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Environmental Test Chambers: Temperature Change Rate



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Temperature requirements for environmental test chambers are generally moving in the direction of faster and faster change rates. For example, test requirements for 10-degrees Celsius/min, 150-degrees Celsius or 20-degrees Celsius/min rates are not uncommon today. Faster change rates mean a reduction of total test time. Faster rates also allow for more-realistic modeling for products in the real world reacting to myriad thermal-stress-based situations. In test chambers, it's important to realize that rate of temperature change (of the test specimen) is not the same as the rate-of-change in air temperature.



Every test-chamber maker has their own, unique airflow volume inside chambers they offer. The design of the refrigeration system of a particular chamber is what determines its airflow volume. For example, a common airflow in reach-in chambers is 100 feet/minute through the work space. This airflow rate, or velocity, is fine for steady-state and -temperature-cycling tests. But, with this airflow, temperature of the test specimen will lag behind air temperature.

Air flow rate across the test specimen must be significantly higher so that its temperature is closer to the chamber air temperature during transitions. Normally, 500 feet/minute or more is what is needed to have the specimen's temperature keep up with the air temperature. Hence, it's paramount that chamber airflow rate are high for thermal-shock testing.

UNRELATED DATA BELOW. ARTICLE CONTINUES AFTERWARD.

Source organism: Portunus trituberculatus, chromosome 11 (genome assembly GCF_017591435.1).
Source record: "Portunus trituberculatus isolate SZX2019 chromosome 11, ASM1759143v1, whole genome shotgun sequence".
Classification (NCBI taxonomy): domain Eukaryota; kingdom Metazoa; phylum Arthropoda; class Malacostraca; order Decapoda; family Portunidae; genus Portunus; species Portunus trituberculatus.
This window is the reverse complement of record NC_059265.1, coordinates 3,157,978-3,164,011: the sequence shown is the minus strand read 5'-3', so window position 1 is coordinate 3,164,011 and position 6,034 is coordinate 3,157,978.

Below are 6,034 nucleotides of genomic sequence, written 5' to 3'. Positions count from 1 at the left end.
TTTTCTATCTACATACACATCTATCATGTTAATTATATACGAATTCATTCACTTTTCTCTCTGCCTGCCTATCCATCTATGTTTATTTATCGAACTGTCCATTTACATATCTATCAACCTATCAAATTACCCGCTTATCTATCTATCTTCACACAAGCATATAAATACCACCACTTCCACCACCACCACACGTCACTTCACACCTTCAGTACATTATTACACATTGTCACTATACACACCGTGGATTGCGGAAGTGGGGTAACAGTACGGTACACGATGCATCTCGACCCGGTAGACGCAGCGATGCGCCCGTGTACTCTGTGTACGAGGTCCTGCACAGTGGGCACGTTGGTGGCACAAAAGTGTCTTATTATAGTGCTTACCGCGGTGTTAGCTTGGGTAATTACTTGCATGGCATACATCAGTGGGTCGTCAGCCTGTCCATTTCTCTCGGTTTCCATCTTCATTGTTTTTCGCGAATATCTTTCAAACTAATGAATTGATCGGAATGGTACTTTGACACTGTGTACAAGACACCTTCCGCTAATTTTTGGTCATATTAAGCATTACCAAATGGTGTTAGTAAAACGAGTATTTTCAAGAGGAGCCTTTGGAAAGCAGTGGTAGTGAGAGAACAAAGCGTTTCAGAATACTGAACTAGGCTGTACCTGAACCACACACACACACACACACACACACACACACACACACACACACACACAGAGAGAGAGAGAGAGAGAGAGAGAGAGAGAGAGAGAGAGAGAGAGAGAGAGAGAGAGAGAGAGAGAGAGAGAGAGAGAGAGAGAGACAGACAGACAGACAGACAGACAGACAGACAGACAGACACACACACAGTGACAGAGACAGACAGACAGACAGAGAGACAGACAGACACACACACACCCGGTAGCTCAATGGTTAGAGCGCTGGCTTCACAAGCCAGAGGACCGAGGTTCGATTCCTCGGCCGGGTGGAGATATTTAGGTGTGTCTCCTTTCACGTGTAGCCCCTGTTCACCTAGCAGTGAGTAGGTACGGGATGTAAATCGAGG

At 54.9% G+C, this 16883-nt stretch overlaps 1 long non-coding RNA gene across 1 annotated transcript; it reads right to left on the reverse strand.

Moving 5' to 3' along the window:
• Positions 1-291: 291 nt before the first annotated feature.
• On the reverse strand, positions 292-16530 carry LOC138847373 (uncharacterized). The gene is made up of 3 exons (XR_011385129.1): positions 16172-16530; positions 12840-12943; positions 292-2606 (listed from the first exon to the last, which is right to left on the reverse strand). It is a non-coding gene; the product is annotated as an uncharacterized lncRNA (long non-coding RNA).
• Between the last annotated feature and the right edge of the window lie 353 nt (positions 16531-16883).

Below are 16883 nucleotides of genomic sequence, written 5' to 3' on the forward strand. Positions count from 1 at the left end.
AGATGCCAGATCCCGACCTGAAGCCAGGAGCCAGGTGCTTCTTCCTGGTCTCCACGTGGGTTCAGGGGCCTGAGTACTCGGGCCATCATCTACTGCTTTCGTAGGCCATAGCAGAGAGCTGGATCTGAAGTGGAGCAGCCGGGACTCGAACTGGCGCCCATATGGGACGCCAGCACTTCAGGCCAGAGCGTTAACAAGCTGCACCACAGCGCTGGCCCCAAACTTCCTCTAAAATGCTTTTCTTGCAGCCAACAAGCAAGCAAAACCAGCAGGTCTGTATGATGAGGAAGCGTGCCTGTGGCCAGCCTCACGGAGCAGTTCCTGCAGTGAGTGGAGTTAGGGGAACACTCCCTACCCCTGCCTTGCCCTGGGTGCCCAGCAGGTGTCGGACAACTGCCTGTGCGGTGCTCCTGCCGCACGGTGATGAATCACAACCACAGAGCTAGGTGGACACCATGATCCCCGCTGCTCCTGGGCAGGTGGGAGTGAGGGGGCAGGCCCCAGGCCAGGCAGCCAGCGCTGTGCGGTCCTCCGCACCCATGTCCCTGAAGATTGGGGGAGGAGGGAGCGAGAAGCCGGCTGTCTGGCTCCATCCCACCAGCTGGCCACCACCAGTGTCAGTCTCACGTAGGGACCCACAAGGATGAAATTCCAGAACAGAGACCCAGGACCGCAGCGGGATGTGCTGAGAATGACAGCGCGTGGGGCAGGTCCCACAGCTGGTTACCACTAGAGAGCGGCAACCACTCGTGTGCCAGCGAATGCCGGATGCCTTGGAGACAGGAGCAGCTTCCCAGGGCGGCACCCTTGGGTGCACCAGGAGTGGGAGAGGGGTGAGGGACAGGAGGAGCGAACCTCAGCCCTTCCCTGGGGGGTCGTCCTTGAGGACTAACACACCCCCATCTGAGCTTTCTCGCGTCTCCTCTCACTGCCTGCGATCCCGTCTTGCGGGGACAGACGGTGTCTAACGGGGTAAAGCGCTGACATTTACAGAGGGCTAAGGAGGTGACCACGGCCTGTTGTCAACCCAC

For most temperature and humidity tests, the airflow rate in reach-in chambers is acceptable. When the temperature is increased or decreased, the air expands and contracts. The expansion/contraction of air will cause positive or negative air pressure fluctuations in a typical, sealed chamber.

If the air temperature is changed too rapidly (10-30 degrees Celsius/minute), more than 0.25 psi differential may result. It may not seem significant, at first, but over a large surface area of a chamber wall, the force can become large. E.g., a 32 ft2 which has a side wall that's 38 x 50 (1900 inch2), the force on the wall is:
1900 inch2 x 0.25 lbf/inch2 = 475 lbs of force on the walls. This is quite large. Therefore, most chamber designers add some type of pressure-relief vent. This vent will let the chamber "breathe", but is usually closed to minimize outside air from coming in to the chamber while a test is being conducted. During a fast transition, the vent will either draw in outside air to pull the temperature down. Breathing also reduced the force on the chamber structure, notably the walls. It's not unusual or uncommon to the walls deflect in and out during rapid temperature transitions. This is not a concern if the chamber is well-constructed.


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Updated: Tuesday, 2008-08-19 17:52 PST